Seward died in May, 1983 at the age of eighty-seven and is buried in Fort Pierce, Florida. Basia, much to the dismay and anger of Seward’s children, was given the vast majority of his fortune. Forbes in March, 2013 estimated her fortune at $3.6 billion but many experts suggest her wealth was vastly over-estimated, and only a fraction of that amount. After Seward’s death Basia, who had separated herself from just about everyone, increasingly became reclusive and moved to Monaco. She sought meaning in religion and pursued a number of religious pilgrimages, eventually living in Assisi, where ‘St. Francis will be looking for me.’ She found no peace there, feuding with town authorities who prevented her from making the changes she wanted on the property she bought near the main church. She was diagnosed with leukemia and made her way back to Sobotka, Poland where the mountains supposedly emit a healing energy. Prior to Basia’s death a local journalist, who had unsuccessfully tried to interview her, was picnicking about fifty yards from Basia’s estate and was able to hear her talking to herself, as she strolled by, saying, ‘What was all this for? All this, for nothing?’ She died in April, 2013 a lonely, angry, bitter woman. She always sought respect and honour from the beautiful people of the world. None of them attended her funeral, and she is buried in a crowded cemetery in Wroclaw, Poland. Art historian Jozef Grabski, who knew her well, said, ‘A lot of rich people think they can buy life. She didn’t believe she could die.’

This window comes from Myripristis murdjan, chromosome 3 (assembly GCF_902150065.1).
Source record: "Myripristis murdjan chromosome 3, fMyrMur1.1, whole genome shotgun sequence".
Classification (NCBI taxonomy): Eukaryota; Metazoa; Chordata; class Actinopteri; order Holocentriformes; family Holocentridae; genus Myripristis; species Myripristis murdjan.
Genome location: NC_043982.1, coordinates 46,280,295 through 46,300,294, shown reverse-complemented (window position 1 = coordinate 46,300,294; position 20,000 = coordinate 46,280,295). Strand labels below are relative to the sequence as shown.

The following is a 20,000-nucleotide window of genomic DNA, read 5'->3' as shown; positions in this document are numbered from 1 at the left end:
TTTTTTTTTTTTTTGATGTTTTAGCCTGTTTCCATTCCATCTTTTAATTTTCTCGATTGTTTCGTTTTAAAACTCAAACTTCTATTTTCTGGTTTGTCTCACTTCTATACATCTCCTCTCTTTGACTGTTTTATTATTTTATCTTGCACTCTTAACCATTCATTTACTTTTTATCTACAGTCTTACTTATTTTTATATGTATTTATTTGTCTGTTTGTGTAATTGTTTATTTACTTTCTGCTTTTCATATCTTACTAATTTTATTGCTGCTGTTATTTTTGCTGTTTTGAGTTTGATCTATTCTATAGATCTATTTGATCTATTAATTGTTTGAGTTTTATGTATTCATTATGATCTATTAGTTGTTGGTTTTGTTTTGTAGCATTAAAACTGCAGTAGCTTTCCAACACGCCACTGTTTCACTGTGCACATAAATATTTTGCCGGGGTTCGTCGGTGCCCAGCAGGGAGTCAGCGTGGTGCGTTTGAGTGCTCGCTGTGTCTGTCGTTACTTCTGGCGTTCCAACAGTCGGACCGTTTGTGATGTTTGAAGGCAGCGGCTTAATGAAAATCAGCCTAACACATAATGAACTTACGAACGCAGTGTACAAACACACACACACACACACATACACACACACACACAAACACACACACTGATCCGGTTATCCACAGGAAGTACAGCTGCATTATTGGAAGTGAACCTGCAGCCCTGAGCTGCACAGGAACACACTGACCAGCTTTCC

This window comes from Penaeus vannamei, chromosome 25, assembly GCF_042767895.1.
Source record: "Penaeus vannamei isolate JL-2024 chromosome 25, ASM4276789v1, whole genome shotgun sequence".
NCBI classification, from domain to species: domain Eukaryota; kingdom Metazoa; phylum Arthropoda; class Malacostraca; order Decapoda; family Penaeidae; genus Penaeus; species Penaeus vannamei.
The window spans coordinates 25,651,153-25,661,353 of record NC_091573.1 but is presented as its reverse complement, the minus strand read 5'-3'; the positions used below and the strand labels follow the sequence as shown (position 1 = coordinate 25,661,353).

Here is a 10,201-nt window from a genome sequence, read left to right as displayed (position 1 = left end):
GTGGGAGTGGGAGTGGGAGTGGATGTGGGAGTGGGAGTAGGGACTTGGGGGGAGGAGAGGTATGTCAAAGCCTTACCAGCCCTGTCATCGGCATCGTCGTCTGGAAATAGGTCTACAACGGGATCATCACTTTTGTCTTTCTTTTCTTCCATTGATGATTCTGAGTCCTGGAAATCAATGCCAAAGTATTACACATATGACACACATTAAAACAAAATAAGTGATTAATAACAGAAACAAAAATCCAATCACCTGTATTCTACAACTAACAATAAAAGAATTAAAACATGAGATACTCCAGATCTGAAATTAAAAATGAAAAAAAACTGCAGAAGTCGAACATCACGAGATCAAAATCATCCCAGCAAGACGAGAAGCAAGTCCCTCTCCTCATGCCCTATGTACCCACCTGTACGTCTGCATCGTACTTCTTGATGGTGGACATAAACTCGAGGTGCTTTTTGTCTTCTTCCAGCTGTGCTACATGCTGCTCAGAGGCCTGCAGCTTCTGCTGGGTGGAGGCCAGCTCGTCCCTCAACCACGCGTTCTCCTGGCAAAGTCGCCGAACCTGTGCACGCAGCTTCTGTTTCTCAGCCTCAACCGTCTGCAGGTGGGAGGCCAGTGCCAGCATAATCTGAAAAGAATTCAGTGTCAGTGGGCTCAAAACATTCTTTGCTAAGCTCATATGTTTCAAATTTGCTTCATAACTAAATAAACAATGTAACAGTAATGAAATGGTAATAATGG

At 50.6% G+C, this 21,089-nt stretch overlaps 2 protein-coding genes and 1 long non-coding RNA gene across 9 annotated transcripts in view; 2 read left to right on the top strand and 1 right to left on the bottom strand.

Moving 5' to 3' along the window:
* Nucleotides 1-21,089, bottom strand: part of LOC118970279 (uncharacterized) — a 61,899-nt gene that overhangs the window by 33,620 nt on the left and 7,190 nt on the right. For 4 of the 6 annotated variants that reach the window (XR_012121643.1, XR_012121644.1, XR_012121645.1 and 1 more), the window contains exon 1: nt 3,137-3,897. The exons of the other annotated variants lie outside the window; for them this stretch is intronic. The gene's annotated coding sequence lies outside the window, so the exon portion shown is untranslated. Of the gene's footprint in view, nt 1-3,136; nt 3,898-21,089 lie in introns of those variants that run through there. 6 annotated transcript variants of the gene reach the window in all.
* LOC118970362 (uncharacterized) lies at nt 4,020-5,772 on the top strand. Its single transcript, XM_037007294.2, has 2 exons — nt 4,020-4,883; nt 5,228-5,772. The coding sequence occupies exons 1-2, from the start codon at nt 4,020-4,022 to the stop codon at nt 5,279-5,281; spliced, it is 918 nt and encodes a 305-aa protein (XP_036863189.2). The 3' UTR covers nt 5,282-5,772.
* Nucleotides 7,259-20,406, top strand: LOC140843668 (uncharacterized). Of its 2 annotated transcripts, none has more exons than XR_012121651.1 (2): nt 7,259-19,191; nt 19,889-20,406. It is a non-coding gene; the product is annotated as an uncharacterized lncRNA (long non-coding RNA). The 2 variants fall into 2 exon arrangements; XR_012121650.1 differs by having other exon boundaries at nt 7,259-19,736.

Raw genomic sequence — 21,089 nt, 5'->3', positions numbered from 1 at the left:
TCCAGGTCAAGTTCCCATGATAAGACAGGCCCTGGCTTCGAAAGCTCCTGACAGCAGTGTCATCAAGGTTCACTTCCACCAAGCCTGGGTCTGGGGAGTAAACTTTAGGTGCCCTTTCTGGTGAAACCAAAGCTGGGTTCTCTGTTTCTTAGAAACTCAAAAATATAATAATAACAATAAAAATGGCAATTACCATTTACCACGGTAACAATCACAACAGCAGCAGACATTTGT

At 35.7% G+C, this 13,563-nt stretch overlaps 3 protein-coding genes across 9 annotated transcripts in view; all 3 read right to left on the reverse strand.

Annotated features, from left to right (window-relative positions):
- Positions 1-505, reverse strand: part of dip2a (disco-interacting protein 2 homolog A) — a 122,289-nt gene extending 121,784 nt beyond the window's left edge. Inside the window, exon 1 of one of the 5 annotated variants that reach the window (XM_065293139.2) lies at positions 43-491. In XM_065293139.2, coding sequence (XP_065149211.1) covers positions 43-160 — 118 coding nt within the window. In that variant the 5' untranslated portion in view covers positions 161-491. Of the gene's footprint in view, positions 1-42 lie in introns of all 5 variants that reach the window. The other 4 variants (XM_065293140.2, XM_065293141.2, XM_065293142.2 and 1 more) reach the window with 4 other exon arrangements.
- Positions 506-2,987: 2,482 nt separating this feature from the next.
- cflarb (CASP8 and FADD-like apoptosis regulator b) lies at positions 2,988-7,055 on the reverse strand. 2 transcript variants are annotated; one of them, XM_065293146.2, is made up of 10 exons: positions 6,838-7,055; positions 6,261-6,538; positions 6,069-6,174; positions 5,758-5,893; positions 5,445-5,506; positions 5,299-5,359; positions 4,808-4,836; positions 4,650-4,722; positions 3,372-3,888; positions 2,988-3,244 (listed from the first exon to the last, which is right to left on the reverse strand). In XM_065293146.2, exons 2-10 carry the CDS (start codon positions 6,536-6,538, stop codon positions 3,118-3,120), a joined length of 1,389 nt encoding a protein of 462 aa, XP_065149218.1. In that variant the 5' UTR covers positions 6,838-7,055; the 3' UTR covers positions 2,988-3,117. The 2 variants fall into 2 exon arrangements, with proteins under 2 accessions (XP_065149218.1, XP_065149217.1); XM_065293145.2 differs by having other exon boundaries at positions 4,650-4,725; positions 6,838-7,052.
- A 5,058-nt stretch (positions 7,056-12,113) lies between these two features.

Jim Elliot, on January 8, 1956, along with four fellow missionaries, all of whom were married and all but one fathers, was speared to death by several Auca Indians in the Amazon jungle of Ecuador. They had firearms in their possession but promised never to use them on the Indians, only to protect themselves against wild animals or snakes. The martyrdom of these five missionary men became world news and many pundits wondered aloud at the squandering of their lives on savages. ‘So young. So talented and dedicated.’ In October, 1949 Jim Elliot wrote in his diary, ‘He is no fool who gives up what he cannot keep, to gain that which he cannot lose.’ Their deaths ushered in a remarkable missionary movement that sent scores of missionaries to Papua New Guinea and other stone age tribal peoples around the world, resulting in the transformation of multitudes of people, delivering them from satanic darkness and superstition to freedom and peace through Christ. Shortly after Jim’s death, Elisabeth his wife and baby daughter, Valerie, lived for nearly a year amongst the Auca Indians. Elisabeth said that Jim’s love and willingness to die for the Aucas only intensified her love for them.